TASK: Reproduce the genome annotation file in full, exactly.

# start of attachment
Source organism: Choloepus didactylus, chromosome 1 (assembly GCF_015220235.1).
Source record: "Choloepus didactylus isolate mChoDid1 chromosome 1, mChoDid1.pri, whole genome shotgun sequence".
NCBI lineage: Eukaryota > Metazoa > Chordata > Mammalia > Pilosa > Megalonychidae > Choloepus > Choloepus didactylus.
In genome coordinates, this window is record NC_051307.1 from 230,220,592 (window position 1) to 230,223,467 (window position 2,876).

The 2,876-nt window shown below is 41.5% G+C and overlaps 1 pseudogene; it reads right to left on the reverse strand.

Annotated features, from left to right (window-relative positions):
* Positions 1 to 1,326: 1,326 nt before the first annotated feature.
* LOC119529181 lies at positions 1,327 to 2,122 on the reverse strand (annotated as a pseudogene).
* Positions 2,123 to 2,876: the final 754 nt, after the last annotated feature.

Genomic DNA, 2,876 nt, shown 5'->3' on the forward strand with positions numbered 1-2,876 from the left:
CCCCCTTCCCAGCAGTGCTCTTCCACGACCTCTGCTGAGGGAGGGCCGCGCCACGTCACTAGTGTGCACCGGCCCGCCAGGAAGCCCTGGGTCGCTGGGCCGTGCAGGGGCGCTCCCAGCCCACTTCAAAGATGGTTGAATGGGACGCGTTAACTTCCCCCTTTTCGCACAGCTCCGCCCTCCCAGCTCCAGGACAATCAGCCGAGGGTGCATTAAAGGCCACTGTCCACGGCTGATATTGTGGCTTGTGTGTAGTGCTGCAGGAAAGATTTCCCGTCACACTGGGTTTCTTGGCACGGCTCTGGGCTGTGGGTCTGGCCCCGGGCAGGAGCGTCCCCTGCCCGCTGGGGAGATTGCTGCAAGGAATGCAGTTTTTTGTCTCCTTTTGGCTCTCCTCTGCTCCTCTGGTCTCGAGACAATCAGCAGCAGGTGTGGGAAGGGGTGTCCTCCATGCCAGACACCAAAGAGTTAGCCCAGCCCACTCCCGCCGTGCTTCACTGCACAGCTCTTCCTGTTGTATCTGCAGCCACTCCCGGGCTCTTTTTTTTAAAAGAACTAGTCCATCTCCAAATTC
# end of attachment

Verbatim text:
Source organism: Choloepus didactylus, chromosome 1 (assembly GCF_015220235.1).
Source record: "Choloepus didactylus isolate mChoDid1 chromosome 1, mChoDid1.pri, whole genome shotgun sequence".
NCBI lineage: Eukaryota > Metazoa > Chordata > Mammalia > Pilosa > Megalonychidae > Choloepus > Choloepus didactylus.
In genome coordinates, this window is record NC_051307.1 from 230,220,592 (window position 1) to 230,223,467 (window position 2,876).

The 2,876-nt window shown below is 41.5% G+C and overlaps 1 pseudogene; it reads right to left on the reverse strand.

Annotated features, from left to right (window-relative positions):
* Positions 1 to 1,326: 1,326 nt before the first annotated feature.
* LOC119529181 lies at positions 1,327 to 2,122 on the reverse strand (annotated as a pseudogene).
* Positions 2,123 to 2,876: the final 754 nt, after the last annotated feature.

Genomic DNA, 2,876 nt, shown 5'->3' on the forward strand with positions numbered 1-2,876 from the left:
CCCCCTTCCCAGCAGTGCTCTTCCACGACCTCTGCTGAGGGAGGGCCGCGCCACGTCACTAGTGTGCACCGGCCCGCCAGGAAGCCCTGGGTCGCTGGGCCGTGCAGGGGCGCTCCCAGCCCACTTCAAAGATGGTTGAATGGGACGCGTTAACTTCCCCCTTTTCGCACAGCTCCGCCCTCCCAGCTCCAGGACAATCAGCCGAGGGTGCATTAAAGGCCACTGTCCACGGCTGATATTGTGGCTTGTGTGTAGTGCTGCAGGAAAGATTTCCCGTCACACTGGGTTTCTTGGCACGGCTCTGGGCTGTGGGTCTGGCCCCGGGCAGGAGCGTCCCCTGCCCGCTGGGGAGATTGCTGCAAGGAATGCAGTTTTTTGTCTCCTTTTGGCTCTCCTCTGCTCCTCTGGTCTCGAGACAATCAGCAGCAGGTGTGGGAAGGGGTGTCCTCCATGCCAGACACCAAAGAGTTAGCCCAGCCCACTCCCGCCGTGCTTCACTGCACAGCTCTTCCTGTTGTATCTGCAGCCACTCCCGGGCTCTTTTTTTTAAAAGAACTAGTCCATCTCCAAATTC